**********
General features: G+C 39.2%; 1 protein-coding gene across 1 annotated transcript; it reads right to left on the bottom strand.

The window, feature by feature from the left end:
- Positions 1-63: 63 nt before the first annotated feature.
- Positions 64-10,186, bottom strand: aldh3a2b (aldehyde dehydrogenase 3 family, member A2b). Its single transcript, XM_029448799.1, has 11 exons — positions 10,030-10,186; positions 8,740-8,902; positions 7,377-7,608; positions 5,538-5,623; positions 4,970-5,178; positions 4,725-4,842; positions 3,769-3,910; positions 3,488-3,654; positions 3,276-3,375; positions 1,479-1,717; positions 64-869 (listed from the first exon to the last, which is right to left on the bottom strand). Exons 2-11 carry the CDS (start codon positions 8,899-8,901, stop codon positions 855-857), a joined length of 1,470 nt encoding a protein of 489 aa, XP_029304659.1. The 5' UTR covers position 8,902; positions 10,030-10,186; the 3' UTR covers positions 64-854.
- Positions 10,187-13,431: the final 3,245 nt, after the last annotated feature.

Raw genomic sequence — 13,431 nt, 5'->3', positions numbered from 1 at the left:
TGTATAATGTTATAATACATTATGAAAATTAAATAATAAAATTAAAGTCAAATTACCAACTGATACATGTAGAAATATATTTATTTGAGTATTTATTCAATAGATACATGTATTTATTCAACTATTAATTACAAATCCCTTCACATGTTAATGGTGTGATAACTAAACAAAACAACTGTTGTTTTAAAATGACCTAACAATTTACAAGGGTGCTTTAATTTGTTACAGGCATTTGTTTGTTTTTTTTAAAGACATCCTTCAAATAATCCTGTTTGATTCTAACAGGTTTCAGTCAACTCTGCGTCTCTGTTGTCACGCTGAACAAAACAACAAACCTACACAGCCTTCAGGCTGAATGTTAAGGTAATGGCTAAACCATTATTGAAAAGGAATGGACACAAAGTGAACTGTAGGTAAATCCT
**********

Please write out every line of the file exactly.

General features: G+C 39.2%; 1 protein-coding gene across 1 annotated transcript; it reads right to left on the bottom strand.

The window, feature by feature from the left end:
- Positions 1-63: 63 nt before the first annotated feature.
- Positions 64-10,186, bottom strand: aldh3a2b (aldehyde dehydrogenase 3 family, member A2b). Its single transcript, XM_029448799.1, has 11 exons — positions 10,030-10,186; positions 8,740-8,902; positions 7,377-7,608; positions 5,538-5,623; positions 4,970-5,178; positions 4,725-4,842; positions 3,769-3,910; positions 3,488-3,654; positions 3,276-3,375; positions 1,479-1,717; positions 64-869 (listed from the first exon to the last, which is right to left on the bottom strand). Exons 2-11 carry the CDS (start codon positions 8,899-8,901, stop codon positions 855-857), a joined length of 1,470 nt encoding a protein of 489 aa, XP_029304659.1. The 5' UTR covers position 8,902; positions 10,030-10,186; the 3' UTR covers positions 64-854.
- Positions 10,187-13,431: the final 3,245 nt, after the last annotated feature.

Raw genomic sequence — 13,431 nt, 5'->3', positions numbered from 1 at the left:
TGTATAATGTTATAATACATTATGAAAATTAAATAATAAAATTAAAGTCAAATTACCAACTGATACATGTAGAAATATATTTATTTGAGTATTTATTCAATAGATACATGTATTTATTCAACTATTAATTACAAATCCCTTCACATGTTAATGGTGTGATAACTAAACAAAACAACTGTTGTTTTAAAATGACCTAACAATTTACAAGGGTGCTTTAATTTGTTACAGGCATTTGTTTGTTTTTTTTAAAGACATCCTTCAAATAATCCTGTTTGATTCTAACAGGTTTCAGTCAACTCTGCGTCTCTGTTGTCACGCTGAACAAAACAACAAACCTACACAGCCTTCAGGCTGAATGTTAAGGTAATGGCTAAACCATTATTGAAAAGGAATGGACACAAAGTGAACTGTAGGTAAATCCT